1903 people found this helpful

Post Surgery - Things to be Taken Care of

F.I.A.G.E.S , MNAMS (Membership of the National Academy) (General Surgery) , DNB (General Surgery), MBBS
General Surgeon, Delhi
Post Surgery - Things to be Taken Care of

You probably think many more things can go wrong during a surgery as compared to after a surgery. However, you are wrong. The chances of infection after a surgery are very high and it used to be the highest cause of unsuccessful surgery in the past before it was known just how deadly an infection is. A doctor, however, cannot monitor everything afterwards. Therefore, it is crucial you know and take care after the surgery. Here are some ways in which you can do so:

1. Keep it dry
It is crucial that you keep the incision dry for whatever period of time the doctor tells you to keep it dry as otherwise the chances of infection increase dramatically. Some of the things you should do to keep it dry is to not take a bath, scrub the incisions or put lotions on it. In fact, you should also not expose it to sunlight.

2. Keep the incisions
You must trust your doctor as the doctor is trained and usually knows better than you. Therefore, if the doctor tells you to keep the incisions then keep them. Do not scrub, rub or put powder on them either.

3. Check for signs of infection
This may be the easiest thing to do as there are many symptoms of an infection. These include a change in the color, size, or odor of the incision, fever, redness, hardening or heating of the surrounding area or in extreme cases more bleeding and pain than usual.

4. Changing a dressing
This is a major cause of infections among surgery patients and the only way to prevent it is to follow the doctor's instructions to a tee. Once again, trust your doctor and remember to wash your hands and put on medical gloves. Do not put alcohol, iodine or hydrogen peroxide either. If you wish to discuss about any specific problem, you can consult a doctor.

2023 people found this helpful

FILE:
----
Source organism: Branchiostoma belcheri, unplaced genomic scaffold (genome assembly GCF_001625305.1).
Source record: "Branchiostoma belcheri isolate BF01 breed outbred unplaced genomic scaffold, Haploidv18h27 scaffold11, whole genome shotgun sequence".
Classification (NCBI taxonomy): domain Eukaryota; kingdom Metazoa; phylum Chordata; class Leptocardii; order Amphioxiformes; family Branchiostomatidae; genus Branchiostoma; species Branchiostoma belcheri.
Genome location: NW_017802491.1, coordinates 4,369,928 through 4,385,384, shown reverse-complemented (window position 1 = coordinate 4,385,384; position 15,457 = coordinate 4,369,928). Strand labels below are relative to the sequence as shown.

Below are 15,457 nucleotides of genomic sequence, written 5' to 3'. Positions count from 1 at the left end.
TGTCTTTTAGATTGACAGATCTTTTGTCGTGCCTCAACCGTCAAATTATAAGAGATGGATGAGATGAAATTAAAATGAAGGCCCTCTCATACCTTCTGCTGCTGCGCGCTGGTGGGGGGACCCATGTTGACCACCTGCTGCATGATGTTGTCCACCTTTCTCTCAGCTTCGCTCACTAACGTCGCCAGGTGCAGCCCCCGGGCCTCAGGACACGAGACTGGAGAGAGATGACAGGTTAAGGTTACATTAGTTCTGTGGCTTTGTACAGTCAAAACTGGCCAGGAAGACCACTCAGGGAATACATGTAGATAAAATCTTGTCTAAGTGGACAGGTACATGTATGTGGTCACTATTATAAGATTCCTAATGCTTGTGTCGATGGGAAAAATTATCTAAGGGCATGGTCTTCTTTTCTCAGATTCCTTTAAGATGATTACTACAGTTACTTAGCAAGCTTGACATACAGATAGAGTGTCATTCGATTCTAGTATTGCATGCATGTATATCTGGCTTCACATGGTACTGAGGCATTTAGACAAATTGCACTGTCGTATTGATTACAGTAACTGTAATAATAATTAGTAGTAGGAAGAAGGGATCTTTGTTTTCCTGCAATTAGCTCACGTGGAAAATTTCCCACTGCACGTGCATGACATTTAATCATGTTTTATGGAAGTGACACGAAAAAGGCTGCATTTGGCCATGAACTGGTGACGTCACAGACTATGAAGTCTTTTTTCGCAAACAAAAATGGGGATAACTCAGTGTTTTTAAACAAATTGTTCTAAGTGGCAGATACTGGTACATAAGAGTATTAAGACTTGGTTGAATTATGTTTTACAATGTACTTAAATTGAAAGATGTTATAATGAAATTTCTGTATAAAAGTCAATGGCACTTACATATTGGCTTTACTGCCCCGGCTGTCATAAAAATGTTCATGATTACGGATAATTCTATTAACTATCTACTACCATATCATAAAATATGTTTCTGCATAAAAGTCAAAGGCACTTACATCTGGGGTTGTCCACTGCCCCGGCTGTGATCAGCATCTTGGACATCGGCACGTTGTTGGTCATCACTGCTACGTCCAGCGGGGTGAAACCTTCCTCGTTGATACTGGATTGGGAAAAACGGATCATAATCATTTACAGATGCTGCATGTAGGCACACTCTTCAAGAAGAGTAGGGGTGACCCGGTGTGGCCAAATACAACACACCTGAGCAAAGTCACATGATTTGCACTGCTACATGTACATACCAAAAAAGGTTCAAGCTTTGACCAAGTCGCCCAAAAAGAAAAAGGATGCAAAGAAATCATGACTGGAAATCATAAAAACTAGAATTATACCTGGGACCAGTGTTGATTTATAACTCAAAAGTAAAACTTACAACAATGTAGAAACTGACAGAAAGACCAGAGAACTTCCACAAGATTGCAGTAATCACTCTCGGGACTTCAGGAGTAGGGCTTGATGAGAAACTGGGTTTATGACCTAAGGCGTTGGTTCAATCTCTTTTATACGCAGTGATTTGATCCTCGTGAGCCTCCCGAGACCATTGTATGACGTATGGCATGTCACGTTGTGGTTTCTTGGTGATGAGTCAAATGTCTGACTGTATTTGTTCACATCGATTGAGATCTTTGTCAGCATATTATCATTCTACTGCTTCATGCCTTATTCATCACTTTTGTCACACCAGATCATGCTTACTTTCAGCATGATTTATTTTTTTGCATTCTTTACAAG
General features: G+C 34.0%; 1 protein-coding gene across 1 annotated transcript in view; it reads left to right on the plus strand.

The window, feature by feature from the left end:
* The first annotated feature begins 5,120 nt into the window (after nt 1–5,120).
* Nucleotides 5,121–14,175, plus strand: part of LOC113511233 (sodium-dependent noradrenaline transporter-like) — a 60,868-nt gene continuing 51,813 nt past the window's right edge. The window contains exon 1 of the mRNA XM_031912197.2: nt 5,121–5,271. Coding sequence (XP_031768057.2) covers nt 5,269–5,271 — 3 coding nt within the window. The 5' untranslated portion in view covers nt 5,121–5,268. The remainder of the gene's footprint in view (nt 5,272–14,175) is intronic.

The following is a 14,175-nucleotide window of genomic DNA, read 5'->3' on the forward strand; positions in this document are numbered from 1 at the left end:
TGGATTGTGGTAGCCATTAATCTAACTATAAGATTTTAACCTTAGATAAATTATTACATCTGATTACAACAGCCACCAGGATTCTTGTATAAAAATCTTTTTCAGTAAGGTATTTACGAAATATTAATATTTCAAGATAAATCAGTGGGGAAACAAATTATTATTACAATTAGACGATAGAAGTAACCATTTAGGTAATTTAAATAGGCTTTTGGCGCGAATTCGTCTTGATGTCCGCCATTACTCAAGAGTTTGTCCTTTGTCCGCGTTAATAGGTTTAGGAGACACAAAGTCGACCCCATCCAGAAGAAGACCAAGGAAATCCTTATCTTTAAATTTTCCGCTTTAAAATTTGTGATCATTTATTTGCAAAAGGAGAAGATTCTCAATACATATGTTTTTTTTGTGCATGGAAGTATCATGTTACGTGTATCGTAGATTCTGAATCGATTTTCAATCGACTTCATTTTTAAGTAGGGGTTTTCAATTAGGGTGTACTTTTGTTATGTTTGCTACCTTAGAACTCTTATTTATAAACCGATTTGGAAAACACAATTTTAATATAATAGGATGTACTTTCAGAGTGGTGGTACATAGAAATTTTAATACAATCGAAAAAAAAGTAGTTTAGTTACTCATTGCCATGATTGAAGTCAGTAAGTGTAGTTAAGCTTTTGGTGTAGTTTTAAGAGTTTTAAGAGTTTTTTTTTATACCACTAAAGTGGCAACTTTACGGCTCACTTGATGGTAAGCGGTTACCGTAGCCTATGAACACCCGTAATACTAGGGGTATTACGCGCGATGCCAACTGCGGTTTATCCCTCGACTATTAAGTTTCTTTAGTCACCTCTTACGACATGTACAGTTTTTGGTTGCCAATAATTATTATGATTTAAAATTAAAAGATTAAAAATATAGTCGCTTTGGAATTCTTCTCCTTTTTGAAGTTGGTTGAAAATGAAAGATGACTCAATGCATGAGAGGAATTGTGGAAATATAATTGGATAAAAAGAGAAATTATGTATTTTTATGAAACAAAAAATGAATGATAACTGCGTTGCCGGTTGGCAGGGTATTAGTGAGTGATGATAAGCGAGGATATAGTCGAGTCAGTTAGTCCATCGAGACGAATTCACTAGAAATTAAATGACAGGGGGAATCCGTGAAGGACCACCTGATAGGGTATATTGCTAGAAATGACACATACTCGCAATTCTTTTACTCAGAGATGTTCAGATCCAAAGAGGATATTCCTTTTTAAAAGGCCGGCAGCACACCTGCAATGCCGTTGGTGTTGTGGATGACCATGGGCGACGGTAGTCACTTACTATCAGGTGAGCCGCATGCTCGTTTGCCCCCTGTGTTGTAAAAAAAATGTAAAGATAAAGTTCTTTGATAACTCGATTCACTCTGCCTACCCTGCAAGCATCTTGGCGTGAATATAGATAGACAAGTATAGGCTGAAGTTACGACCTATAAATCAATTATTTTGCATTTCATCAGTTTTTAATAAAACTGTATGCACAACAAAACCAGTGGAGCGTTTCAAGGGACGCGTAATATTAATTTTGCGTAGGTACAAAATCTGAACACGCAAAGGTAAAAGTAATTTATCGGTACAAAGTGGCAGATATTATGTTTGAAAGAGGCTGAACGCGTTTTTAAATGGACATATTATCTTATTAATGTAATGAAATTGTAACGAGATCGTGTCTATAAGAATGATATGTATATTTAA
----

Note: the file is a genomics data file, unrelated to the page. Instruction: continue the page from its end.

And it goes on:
Jaundice: Causes, Symptoms and Treatments

F.I.A.G.E.S , MNAMS (Membership of the National Academy) (General Surgery) , DNB (General Surgery), MBBS
General Surgeon, Delhi
Jaundice: Causes, Symptoms and Treatments

The medical name for the yellow tint on your skin and around the white portion of the eye is jaundice. However, jaundice is a symptom of a variety of underlying medical conditions, and not a specific disease. When the body break downs deceased red blood cells, a yellow pigment known as bilirubin is formed. Jaundice develops when your system contains excess bilirubin. Usually, the bilirubin, as well as the dead blood cells, are exterminated by your body.

Jaundice may symbolise a critical problem with your pancreas, blood cells, gallbladder or liver.

Causes:

Jaundice isn’t a disease; it is a symptom. Thus if you have jaundice, it might indicate you may have any of the following complications:

  1. Alcohol abuse.

  2. Liver infection

  3. Liver cancer

  4. Cirrhosis (Liver scarring mostly due to alcohol).

  5. Gallstones.

  6. Hepatitis (Swollen liver that decreases its functionality).

  7. Pancreatic cancer

  8. Blood disorders.

  9. An overdose or adverse reaction to certain medications.

Symptoms:

The major indication of jaundice is yellow tinted skin and eyes. In serious cases, the sclera (white parts) of the eye can turn orange or brown. You might additionally exhibit other symptoms such as pale stools and dark urine.

If a concealed condition such as viral hepatitis is causing jaundice, you will probably experience symptoms such as vomiting and excessive fatigue.

Misdiagnosis is common when it comes to jaundice. Sometimes, an abundance of beta carotene (a type of anti-oxidant found abundantly in fruits and plants) can turn your skin yellow.

Treatments:

Since jaundice is a symptom of some other underlying disease, the treatment will focus on that disease. When your treatment starts, the yellow tint will disappear on its own.

If the jaundice is serious, blood transfusions might be needed to expel the excess bilirubin and rejuvenate the body’s red blood cells. However, if the body’s bile duct mechanism gets blocked, a surgery might be required to unblock the same. If you wish to discuss about any specific problem, you can consult a doctor and ask a free question.